Employment at Will

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Employment at Will

A form of employment in which either the employee or the employer may terminate employment with or without cause and with or without notice. For example, an employee may quit as soon as he/she finds a better job. Likewise, the employer may fire an employee even if he/she comes to work on time and performs diligently. Employment at will is not allowed in all jurisdictions and it is restricted even where it exists. For example, an employer ordinarily may not fire a worker on racial or religious grounds.
References in periodicals archive ?
Those policies often define the at-will employment expectations.
A doctor employed by the New York Times who refused to divulge employees' medical records without their consent does not meet a 1992 exception to the state's at-will employment doctrine and cannot sue for breach of contract after being fired, New York's highest court has ruled.
An employer can protect itself against an implied contract claim by requiring employees to sign a statement acknowledging at-will employment.
Mayfield filed a wrongful-discharge lawsuit under Texas law, arguing his retaliatory termination fell into an exception to the state's doctrine of at-will employment, but a state district judge dismissed the suit and an appellate panel upheld the ruling.
At-will employment is an employment relationship that allows either the employer or an employee to discontinue the employment relationship at any time, with or without reason.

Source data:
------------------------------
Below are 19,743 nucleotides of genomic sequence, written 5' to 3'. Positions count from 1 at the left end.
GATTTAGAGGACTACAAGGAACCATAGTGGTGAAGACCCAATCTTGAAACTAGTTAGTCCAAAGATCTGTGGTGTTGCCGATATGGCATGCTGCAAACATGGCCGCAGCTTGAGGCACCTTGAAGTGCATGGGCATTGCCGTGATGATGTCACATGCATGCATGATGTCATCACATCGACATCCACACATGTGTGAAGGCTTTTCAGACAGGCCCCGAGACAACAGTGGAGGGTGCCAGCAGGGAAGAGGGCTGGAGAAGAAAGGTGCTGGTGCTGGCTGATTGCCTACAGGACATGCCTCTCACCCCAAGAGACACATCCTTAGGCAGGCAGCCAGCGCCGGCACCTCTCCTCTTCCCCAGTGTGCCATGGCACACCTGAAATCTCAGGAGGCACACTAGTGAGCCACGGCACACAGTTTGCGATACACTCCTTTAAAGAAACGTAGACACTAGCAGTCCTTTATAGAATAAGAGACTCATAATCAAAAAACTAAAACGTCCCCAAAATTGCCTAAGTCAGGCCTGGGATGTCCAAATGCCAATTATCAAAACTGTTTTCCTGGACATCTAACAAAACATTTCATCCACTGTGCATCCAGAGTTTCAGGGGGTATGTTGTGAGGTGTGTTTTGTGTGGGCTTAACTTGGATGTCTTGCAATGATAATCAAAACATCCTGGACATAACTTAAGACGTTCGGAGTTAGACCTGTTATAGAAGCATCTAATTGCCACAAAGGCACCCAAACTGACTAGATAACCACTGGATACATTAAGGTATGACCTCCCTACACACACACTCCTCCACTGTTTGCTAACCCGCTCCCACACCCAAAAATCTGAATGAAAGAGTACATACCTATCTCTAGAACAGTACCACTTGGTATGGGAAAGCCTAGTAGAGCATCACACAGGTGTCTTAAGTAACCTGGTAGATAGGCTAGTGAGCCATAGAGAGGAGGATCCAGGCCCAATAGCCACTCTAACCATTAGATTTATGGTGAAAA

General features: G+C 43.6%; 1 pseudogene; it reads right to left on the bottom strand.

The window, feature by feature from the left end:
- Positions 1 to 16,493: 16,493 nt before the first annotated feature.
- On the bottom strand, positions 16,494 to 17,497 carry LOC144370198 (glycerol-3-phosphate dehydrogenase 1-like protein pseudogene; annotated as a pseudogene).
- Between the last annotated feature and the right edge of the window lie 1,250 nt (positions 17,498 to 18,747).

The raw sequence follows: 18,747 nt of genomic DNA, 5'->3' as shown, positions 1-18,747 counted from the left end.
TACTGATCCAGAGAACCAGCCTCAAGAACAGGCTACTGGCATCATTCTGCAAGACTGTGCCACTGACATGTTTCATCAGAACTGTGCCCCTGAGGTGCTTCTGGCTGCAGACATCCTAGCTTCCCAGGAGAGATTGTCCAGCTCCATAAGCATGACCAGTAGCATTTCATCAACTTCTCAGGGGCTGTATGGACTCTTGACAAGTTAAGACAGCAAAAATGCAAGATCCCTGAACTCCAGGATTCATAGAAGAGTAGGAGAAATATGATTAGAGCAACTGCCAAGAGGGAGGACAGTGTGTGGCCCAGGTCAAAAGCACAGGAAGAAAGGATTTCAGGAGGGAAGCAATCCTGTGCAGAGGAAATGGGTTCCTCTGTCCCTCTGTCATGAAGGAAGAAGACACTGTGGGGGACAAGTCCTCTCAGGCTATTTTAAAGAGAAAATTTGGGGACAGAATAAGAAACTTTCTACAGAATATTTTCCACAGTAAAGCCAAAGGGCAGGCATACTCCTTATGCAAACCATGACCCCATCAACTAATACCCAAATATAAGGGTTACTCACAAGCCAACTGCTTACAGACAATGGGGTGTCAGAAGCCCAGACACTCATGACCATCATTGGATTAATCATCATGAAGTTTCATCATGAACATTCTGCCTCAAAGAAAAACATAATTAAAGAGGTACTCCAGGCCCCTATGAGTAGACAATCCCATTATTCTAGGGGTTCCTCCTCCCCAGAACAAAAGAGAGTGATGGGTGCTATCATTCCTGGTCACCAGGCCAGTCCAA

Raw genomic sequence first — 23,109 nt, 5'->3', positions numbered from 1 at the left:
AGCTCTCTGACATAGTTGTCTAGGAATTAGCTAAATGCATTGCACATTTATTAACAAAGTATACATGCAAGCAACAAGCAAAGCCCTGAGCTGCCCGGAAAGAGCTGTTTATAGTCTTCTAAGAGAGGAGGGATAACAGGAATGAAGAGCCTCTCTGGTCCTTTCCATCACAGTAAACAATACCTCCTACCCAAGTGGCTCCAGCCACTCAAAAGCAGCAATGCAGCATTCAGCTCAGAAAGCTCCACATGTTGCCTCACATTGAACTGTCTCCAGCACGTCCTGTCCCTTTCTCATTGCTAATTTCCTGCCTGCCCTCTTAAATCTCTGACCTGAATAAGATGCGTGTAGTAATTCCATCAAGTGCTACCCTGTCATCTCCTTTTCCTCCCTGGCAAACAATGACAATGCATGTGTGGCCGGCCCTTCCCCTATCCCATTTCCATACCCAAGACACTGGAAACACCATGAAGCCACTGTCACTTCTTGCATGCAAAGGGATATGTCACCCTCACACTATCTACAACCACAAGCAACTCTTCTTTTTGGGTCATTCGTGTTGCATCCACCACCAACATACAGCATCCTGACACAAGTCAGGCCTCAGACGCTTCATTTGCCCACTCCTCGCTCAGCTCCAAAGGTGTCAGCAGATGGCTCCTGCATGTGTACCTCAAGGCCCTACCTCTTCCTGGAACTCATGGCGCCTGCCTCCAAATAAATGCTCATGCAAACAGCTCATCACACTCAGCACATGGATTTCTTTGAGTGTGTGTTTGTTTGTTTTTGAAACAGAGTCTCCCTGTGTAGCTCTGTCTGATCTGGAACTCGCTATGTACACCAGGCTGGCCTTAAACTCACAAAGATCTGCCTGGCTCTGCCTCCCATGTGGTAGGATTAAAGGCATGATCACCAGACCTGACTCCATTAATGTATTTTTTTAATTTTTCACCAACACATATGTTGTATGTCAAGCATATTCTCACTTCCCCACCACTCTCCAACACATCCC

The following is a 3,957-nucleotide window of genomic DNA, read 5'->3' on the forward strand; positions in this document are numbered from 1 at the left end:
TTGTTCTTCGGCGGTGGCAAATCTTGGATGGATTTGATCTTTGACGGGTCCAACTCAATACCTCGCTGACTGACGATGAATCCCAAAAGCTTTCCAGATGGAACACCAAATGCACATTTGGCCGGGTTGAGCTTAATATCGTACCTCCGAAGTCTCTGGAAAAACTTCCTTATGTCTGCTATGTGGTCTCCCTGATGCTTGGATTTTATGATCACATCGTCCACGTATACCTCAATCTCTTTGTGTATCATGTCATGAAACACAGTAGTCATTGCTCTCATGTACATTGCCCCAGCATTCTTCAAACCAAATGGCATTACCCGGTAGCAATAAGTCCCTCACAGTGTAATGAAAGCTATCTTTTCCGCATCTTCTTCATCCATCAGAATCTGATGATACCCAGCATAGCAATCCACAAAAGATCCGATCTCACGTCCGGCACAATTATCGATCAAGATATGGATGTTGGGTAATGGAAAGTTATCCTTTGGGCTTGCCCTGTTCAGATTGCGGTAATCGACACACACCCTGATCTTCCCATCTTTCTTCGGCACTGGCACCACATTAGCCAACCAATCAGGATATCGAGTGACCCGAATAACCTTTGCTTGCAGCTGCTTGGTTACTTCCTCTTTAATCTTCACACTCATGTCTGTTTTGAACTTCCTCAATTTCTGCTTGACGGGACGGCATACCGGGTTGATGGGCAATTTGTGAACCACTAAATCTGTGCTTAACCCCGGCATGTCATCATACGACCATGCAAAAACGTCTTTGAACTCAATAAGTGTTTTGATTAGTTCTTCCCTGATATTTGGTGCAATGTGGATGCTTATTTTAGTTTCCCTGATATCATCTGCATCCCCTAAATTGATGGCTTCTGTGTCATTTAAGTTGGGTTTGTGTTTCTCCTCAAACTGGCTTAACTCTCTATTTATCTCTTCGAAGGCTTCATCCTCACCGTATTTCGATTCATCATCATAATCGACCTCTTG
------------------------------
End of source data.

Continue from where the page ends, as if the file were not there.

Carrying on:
Over the past few decades, however, the courts have contributed to the demise of the at-will employment doctrine through the crafting of a number of exceptions.
I also understand that [company name] may modify or rescind any of its policies, benefits, or practices described in the handbook, except the at-will employment policy and those policies required by law.
The circuit court focused on the language concerning an injury to "person or property," finding that no such injury occurred in Haddle because at-will employment does not create a constitutionally protected property interest.
Under the at-will employment doctrine, either the employer or the employee could end the employment relationship without notice and for any reason or even for no reason.
Courts continue to pick apart the precise working of handbook policies providing for at-will employment.
Montana's Supreme Court began to weaken the state's at-will employment doctrines in the mid-1970s.
Employees now have better job security through statutory protections and the judicial erosion of the at-will employment relationship.